Animals infected with PC/73 and then vaccinated with VLPs expressing TJ-2 HA had HAI activity against 10/22 (45.45%) of the co-circulating strains, comprising all of the strains from 2010-2014, but excluding Stock/11 (Figure 6C). Ferrets pre-immune to PC/73 and vaccinated with VLPs expressing either TJ-5 or Tx/12 HA had had HAI activity against the same 12/22 (54.54%) viruses in the panel, which included all of the strains isolated from 2009-2014 (Figure 6C). The ferrets pre-immune to PC/73 and vaccinated with VLPs expressing Wisc/05 HA had HAI activity against 10/22 (45.45%) of the co-circulating strains in the panel, consisting of all the isolates from 2009-2014, but excluding Neth/10 and Stock/11 (Figure 6C). The animals that were infected with PC/73 and were only mock vaccinated had HAI activity against 3/22 (13.64%) of the strains that included the Nor/10, Mad/11, and Den/13 viruses (Figure 6C). Interestingly the antibodies generated though COBRA vaccination with TJ-5 in animals preimmune to PC/73 were cross-reactive against the co-circulating variants (Figure 6C), but not the historical vaccine strains (Figure 3C) isolated from 2010-2014.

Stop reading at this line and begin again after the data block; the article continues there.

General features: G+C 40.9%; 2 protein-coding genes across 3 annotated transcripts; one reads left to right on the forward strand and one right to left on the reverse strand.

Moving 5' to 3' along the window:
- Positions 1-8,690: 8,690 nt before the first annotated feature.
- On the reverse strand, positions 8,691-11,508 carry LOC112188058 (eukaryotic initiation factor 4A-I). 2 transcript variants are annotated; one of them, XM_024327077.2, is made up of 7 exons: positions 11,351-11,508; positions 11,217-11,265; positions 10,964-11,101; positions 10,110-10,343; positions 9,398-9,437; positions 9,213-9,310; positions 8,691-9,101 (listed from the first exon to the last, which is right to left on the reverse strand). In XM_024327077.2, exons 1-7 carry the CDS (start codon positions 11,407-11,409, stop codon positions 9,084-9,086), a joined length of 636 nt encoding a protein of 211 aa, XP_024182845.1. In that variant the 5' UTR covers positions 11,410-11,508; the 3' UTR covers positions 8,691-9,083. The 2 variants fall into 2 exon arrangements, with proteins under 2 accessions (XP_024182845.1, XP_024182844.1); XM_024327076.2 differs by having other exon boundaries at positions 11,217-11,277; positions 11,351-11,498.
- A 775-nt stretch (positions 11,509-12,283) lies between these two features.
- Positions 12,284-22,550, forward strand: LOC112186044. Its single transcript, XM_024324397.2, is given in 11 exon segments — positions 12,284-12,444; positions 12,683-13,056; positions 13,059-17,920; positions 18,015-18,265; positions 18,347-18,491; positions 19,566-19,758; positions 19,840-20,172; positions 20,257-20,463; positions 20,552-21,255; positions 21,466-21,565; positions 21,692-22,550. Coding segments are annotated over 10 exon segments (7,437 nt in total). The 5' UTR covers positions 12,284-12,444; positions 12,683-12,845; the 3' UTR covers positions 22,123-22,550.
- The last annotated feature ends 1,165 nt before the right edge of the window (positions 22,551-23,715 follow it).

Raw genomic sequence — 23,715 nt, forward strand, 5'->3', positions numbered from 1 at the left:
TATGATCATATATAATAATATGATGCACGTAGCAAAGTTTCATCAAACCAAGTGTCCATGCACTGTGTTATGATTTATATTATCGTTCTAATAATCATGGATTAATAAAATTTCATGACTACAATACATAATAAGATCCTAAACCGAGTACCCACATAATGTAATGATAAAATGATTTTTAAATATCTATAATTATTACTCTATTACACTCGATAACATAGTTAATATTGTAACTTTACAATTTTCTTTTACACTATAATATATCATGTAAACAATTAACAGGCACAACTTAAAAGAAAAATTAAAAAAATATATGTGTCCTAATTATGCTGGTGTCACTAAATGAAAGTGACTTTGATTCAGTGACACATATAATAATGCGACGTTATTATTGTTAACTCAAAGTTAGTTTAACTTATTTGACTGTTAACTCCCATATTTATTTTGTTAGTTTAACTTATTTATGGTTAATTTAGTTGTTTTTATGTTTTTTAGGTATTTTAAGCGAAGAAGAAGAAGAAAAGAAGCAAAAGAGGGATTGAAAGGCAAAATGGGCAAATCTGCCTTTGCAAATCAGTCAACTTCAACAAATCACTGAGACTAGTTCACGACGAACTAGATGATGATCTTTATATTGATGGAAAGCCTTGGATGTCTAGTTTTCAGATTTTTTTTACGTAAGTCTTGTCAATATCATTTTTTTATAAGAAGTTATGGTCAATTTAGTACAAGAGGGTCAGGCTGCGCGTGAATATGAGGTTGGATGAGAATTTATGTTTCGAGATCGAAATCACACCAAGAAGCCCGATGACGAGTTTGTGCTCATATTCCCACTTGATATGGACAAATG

Overall, the ferrets that were mock infected and then vaccinated with VLPs expressing TJ-2 HA had HAI activity against 4/22 (18.18%) of the viruses in the panel, including the Nor/10, Mad/11, Den/13, and HK/12/14 strains (Figure 6D). Ferrets vaccinated with TJ-5 HA had HAI activity against 5/22 (22.72%) of the strains in the panel, including the Nor/10, Mad/11, Ath/12, Jord/12, and Den/13 viruses (Figure 6D). Ferrets vaccinated with VLPs expressing either Wisc/05 or Tx/12 HA antigens, or mock vaccinated did not have HAI activity against any of the strains in the panel (Figure 6D). Overall, after single vaccination, the pre-immune animals had HAI activity against most of the drift variants isolated from 2009-2014, while the immunologically naïve animals had limited HAI activity against across the panel.